In the evaluation 2015, mainly two main indicators of the effectiveness of the “cool and clean” programme were studied.
The first indicator is the impact of the programme on the attitude, e. g. the assessments of people who are participating in the programme were compared to those who are not participating in it. The finding that young people from the experimental group had a more critical attitude towards tobacco, alcohol and cannabis than young people from the control group is deemed to be relevant because the critical attitude helps to prevent or delay them from starting to consume such substances [25].
The second indicator is the programme’s verifiable influence on substance consumption. In this respect, it must be stated that “cool and clean” failed in its efforts to have a demonstrable effect on the behaviour of broad segments of young people actively engaged in sport, particularly in relation to tobacco consumption. There was no measurable effect on either smoking or any other target dimension in the experimental compared to the control group.
In summary, the evaluators who studied the effects of “cool and clean” on young people actively engaged in sports are nevertheless cautiously optimistic about the effectiveness of “cool and clean”. They state that there are considerably more findings which point in the right direction than ones which contradict expectations [16]. It is also worth noting that a more intensive implementation of the programme is shown to result in lower substance consumption rates, a more critical attitude towards substance consumption and better values on the sport-related target dimensions, like team cohesion, fair play and motivation [16]. The evaluators interpret these findings on implementation of the programme as a clear indication of its effectiveness.


The group of international experts who was performing the summary third-party evaluation of “cool and clean” came to the conclusion that the programme “lived up to its promise of being an ambitious national public health programme” [23]. The fact that it was not possible to prove the impact of “cool and clean” on substance consumption is not regarded as a problem by the experts. They made the assessment that this result could also have methodological reasons. The experts ­consider the key strengths of “cool and clean” to be the large reach and acceptance of the programme, its excellent organisational network and the strong integration of structural prevention measures. The group of experts also emphasised the importance of focussing the programme on young people. How­ever, at the same time, they criticised the insufficient level of cooperation with this target group. They recommended developing the prevention programme by following a more bottom-up approach and paying greater attention to participatory approaches.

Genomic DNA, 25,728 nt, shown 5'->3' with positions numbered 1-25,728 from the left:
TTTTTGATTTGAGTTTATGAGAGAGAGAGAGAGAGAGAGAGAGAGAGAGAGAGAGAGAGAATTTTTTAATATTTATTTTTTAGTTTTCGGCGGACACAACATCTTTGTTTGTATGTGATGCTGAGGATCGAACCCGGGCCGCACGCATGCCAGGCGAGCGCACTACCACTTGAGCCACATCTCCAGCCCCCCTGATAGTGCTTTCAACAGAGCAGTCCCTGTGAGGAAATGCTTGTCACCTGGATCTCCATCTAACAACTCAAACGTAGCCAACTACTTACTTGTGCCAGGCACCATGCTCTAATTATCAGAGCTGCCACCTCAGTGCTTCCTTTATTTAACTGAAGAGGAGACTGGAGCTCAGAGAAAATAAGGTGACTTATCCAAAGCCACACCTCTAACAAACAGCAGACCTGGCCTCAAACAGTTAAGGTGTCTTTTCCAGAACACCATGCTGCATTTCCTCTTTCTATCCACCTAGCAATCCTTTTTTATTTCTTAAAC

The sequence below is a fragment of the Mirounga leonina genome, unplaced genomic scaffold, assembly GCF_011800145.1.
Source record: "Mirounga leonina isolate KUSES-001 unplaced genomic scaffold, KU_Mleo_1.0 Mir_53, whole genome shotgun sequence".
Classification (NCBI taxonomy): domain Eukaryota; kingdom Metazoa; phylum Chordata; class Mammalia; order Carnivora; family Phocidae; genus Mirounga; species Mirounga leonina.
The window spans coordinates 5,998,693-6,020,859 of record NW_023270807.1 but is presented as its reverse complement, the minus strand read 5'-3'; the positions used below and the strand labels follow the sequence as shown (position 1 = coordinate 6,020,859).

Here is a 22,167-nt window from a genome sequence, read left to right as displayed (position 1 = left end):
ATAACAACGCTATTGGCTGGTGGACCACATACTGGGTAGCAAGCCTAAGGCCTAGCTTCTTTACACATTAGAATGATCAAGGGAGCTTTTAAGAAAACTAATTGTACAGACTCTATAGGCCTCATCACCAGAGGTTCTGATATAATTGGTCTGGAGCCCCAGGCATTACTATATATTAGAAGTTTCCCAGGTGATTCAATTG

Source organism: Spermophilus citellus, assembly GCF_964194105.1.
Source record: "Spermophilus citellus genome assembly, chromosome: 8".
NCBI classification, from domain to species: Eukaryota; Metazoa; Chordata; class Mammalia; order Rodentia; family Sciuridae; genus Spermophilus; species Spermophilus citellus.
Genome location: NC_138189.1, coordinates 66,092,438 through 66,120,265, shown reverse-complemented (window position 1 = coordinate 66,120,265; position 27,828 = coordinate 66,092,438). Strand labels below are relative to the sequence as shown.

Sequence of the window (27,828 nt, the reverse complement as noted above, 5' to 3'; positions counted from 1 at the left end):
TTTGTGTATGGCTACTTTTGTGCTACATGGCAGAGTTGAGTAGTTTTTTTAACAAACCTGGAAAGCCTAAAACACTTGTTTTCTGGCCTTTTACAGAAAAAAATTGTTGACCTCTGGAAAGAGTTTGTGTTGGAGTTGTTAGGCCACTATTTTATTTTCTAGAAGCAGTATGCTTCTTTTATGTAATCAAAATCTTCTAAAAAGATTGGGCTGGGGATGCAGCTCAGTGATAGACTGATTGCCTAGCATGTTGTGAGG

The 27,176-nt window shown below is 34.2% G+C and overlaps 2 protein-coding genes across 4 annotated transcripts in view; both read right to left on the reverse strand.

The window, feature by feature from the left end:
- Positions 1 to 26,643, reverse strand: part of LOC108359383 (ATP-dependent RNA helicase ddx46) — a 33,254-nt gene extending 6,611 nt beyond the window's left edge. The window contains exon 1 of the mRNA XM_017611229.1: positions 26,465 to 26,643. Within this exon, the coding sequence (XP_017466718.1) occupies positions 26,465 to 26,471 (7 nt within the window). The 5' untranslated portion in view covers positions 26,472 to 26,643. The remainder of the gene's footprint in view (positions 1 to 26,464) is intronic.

The expert report also contains criticisms in relation to the activities of “cool and clean” in alcohol prevention which is assessed as not being effective. Although the group of experts acknowledged the difficulties facing the programme in this respect and are aware of the fact that the cultural acceptance of alcohol in Swiss society makes it more difficult to consistently speak to and warn young people about consuming alcohol, the experts are of the opinion that a clearer indication of the health risks associated with alcohol is required.

The next steps
In its capacity as important financing partner of “cool and clean”, the Swiss Tobacco Control Fund is currently preparing a comprehensive tobacco prevention programme for children and young people. This programme will be embedded in the federal government’s and cantons’ National Strategy on the Prevention of Non-communicable Diseases [26]. It is planned to better coordinate national and regional efforts in prevention with a national children’s and young people’s programme. “cool and clean” will be implemented from 2018 as part of this programme.

Conflict of interest
The author has no conflicts of interest relevant to this article.

Corresponding author

Prof. Dr. Andreas Balthasar
Department of Political Science
University of Lucerne
Frohburgstrasse 3
Postfach 4466
CH-6002 Lucerne
E-Mail: andreas.balthasar@unilu.ch

Practical implications

Sport does not protect people from the consumption of legal and illegal substances such as alcohol, tobacco and cannabis. It is therefore advisable that physicians as well as clinics support prevention programmes focussing on sport like “cool and clean” in Switzerland. This can be accomplished by motivating children and young adults to participate together with their clubs in the programme “cool and clean” or by supporting the implementation of structural changes, like smoking bans on outdoor sport grounds or sport events without alcohol advertisement.